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Locked over Michelle’s locks

Hair salon owner Barry Fletcher sent Michelle Obama a 17-minute DVD about himself. Hairdresser Keith Harley uploaded his resume to President-elect Barack Obama’s website.

world Updated: Dec 22, 2008 23:10 IST

Hair salon owner Barry Fletcher sent Michelle Obama a 17-minute DVD about himself. Hairdresser Keith Harley uploaded his resume to President-elect Barack Obama’s website.

And salon owner Nicole Cober-Blake plans to get her name in by sending a welcome basket with bath gels, hair products and a robe. There are plenty of unanswered questions buzzing around the Obamas’ impending arrival, but one has hairdressers on the edge of their styling chairs: Who will be chosen to do Michelle Obama’s hair?

Rather than venture out for hair appointments, the first lady typically invites beauticians to the White House. Some of the region’s black salon owners hope their experience with ethnic hair could give them an edge over those who coiffed the likes of Laura Bush or Hillary Clinton.

Fletcher, the 52-year-old owner of The Hair Palace Salon in Mitchellville, Maryland, cites his experience in international hairstyling challenges and working with actress Halle Berry and singer Mya, a Washington native.

“I’m going to be doing her hair!” Fletcher said, if he has anything to say about it. “This would pretty much validate all of my hard work and effort to get to a level where I could handle a powerful queen like the first lady.”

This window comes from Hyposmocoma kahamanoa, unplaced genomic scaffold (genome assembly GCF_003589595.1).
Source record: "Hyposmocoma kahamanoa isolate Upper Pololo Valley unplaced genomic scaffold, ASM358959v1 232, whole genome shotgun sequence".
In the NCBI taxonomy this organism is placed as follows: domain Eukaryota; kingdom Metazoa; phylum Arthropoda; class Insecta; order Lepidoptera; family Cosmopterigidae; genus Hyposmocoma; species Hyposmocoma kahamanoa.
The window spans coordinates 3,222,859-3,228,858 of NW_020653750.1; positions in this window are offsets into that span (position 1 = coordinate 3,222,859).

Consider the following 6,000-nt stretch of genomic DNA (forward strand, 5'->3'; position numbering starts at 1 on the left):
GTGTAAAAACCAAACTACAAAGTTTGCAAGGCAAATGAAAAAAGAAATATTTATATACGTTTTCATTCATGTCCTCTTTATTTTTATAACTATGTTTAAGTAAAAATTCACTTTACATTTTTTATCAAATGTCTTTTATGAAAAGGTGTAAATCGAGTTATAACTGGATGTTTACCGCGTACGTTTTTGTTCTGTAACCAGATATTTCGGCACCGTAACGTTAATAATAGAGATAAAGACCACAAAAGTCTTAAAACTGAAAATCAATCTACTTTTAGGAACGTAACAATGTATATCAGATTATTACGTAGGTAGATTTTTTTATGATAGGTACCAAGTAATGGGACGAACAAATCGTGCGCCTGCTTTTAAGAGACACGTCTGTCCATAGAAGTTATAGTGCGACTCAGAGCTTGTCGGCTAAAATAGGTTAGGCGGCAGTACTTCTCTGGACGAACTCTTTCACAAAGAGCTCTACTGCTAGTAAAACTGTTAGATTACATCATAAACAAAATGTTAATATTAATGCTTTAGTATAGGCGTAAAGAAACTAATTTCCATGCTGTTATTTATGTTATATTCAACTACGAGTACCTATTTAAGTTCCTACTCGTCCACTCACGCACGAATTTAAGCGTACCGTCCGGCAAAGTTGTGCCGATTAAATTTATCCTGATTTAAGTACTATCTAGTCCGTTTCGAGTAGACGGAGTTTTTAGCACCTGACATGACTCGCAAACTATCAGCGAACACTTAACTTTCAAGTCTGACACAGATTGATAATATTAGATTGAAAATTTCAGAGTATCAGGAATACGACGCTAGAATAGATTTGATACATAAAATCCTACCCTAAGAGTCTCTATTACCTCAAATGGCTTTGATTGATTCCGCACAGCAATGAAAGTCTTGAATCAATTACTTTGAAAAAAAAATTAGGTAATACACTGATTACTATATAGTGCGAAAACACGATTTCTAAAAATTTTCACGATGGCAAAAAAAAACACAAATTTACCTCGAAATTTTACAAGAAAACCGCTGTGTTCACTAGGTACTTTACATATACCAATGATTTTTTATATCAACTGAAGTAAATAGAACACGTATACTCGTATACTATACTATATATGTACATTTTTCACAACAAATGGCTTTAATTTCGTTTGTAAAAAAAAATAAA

Not that it’s all glamour for the stylist. Bernard Portelli, who briefly styled Hillary Clinton’s bob back in 1993, recalled working in a simple room in the White House with a shampoo basin, two chairs and plenty of outlets for blow dryers and flat irons. He’s not necessarily eager to go back.

“You have all kind of last-minute phone calls, which is extremely hard for someone who has a large clientele in a salon to drop everything and go,” said 57-year-old Portelli, who owns Georgetown’s Okyo Salon.

Still, if Obama’s tresses dazzle the public, it would be a public relations coup for any salon. Nuri Yurt of Georgetown’s Toka Salon attracted attention after he began styling Laura Bush’s hair in 2005. Earlier this year, Vogue magazine called him one of the country’s best colorists for brunettes. “It’s permanent advertising, if you will, for the salon,” Portelli said.

From the stylists’ perspective, Obama doesn’t need much help — they describe her hair as classic in style, healthy and free-spirited.